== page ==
The simple truth is that being a creative artist takes courage; it's not a job for the faint of heart. It takes courage each and every time you put a book or poem or painting before the public, because it is, in fact, enormously revealing. (Delia Sherman once likened the publishing of a novel to walking down the street buck naked.)  Worse yet, what our work often reveals is not the beautifully-lit, carefully-presented surface of our creativity, but the darker shadow-play at its interior. That can't be helped. But the good news is: that's precisely where the best art comes from.

Fool and cavelier

While our intellect chases its bright and lofty visions, our most original, powerful ideas tend to rise from muddy, murky depths below: from the clouded waters of the subconscious; from the baffling landscape of nightmare and dream; from the odd obssessions, weird fixations, and uncanny flashes of intuition that rise up from those strange parts of ourselves that we know and approve of least; from those places most likely to make us feel ridiculous, and exposed.

The muse, if we follow her far enough, and honestly enough, demands that we bare it all: our angel wings and our asses' ears. It doesn't matter if we're writing genre fiction and not memoir; it doesn't matter if we're painting fairy tales and not self-portraits.

"All art is autobiographical," said Federico Fellini; "the pearl is the oyster's autobiography."

Fool 2When Ellen Kushner and I were young writers together in New York City in the 1980s (that distant, different pre-Internet age), Cynthia Heimel published an essay called "How to be Creative" that we adopted as a kind of Call to Arms, passing a dog-earred copy around to all our friends for many years thereafter. First published in The Village Voice, the essay contained the exact advice that earnest, anxious, ambitious young writers and artists like us most needed to hear.  I haven't been able to find a copy for you to read online, but here's another quote from the author of our Sacred Text (as Ellen and I referred to it) that pretty much sums up the article in question:

"When in doubt, make a fool of yourself," says Heimel. "There is a microscopically thin line between being brilliantly creative and acting like the most gigantic idiot on earth. So what the hell, leap."

Three decades later, this is still the best piece of art-making advice I know.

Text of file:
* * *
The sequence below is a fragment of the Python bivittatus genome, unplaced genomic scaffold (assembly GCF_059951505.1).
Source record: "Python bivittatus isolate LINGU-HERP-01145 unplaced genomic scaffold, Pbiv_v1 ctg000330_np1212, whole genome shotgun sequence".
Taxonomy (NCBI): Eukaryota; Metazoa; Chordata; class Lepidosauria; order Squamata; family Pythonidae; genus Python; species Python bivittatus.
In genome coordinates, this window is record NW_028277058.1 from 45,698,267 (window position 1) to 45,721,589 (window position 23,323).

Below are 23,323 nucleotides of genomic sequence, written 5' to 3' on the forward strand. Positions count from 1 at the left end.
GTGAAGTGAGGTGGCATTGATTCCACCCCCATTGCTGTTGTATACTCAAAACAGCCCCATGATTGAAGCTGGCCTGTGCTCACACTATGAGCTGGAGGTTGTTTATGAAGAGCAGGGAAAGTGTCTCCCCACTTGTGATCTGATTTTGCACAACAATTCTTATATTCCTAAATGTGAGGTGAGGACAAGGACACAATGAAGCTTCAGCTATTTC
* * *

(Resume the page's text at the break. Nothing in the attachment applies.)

Howard Gayton & Geoff Beale performing with Daughters of Elvin, Northern Ireland

I hereby pass the [paraphrased] words of the Sacred Text on to the next generation of writers- and artists-in-training:

Don't be afraid to be weird, don't be afraid to be different, don't worry too much about what other people think. Whatever it is that's original in you and your work might sometimes make you feel uncomfortable. That probably means you're on the right track, so just keep going.

Dare to be foolish.

Fool and flower

Pictures: My husband Howard Gayton (Fool), our good friend William Todd-Jones (Bear), and Howard's long-time theatre partner Geoff Beale (Cavalier) performing with Daughters of Elvin in Devon and Northern Ireland. A related post: On fear of judgement (and pernicious perfectionism).


In the quiet of the woods

Woods 1

After months and months of dealing with Long Covid (on top of a long-term health condition), I can't manage long walks with Tilly yet, so we usually head to the woods close by -- where I sit while Tilly prowls through the underbrush, never straying far. Sometimes I read, sometimes I write, and sometimes I do nothing at all, absorbing the quiet while beech, holly, oak and ash all absorb me in turn.

Woods 2

Once she's explored the terrain, Tilly sits close: ears cocked, nose twitching with every scent. I watch her and wish I could see as she sees, hear as she hears, live as fully in this bright moment in time -- remembering that I am an animal too, made of water and wind and the dust of stars.

Woods 3

The life of a freelance writer and editor is measured in hours of productivity, and it takes some effort to slough off guilt when time spent silent among the trees results in no tangible accomplishment: no pages written or manuscript read or email answered or paycheck earned. And yet I'm convinced that it's on such moments that every other part of my creative life rests. 

Woods 5

The land is muse, teacher, and mentor. It is doctor, pastor, and therapist. It is the place where I return to myself when the jangle of life, the demands of work, and the ceaseless clamour of the Internet lead me astray. In the quiet of the greenwood it all fades away. I can hear my own softer voice once again.

Woods 4

But now I am justifying time spent outdoors by emphasizing the manner in which it supports my productivity back in the studio -- and while this is true, it is not the only truth. Quiet moments are worth much more than this. I will not measure their value in output, in books and paintings made and sold. I will not hang a price tag on my love for the natural world. I am not a consumer of the forest, obtaining my money's worth from the trees and grasses, the fungi and moss. I am just a woman sitting in the green arms of the Mother who made me. Just sitting. Just healing. Just being, for these precious moments, alive and present.

Woods 6

Woods 7

I am not dismissing the importance of productivity for those of us working in the arts, or of enagagement with the media and marketplace which places our work in the hands of others, for I believe that art is important, even sacred, and is capable of no less than changing the world.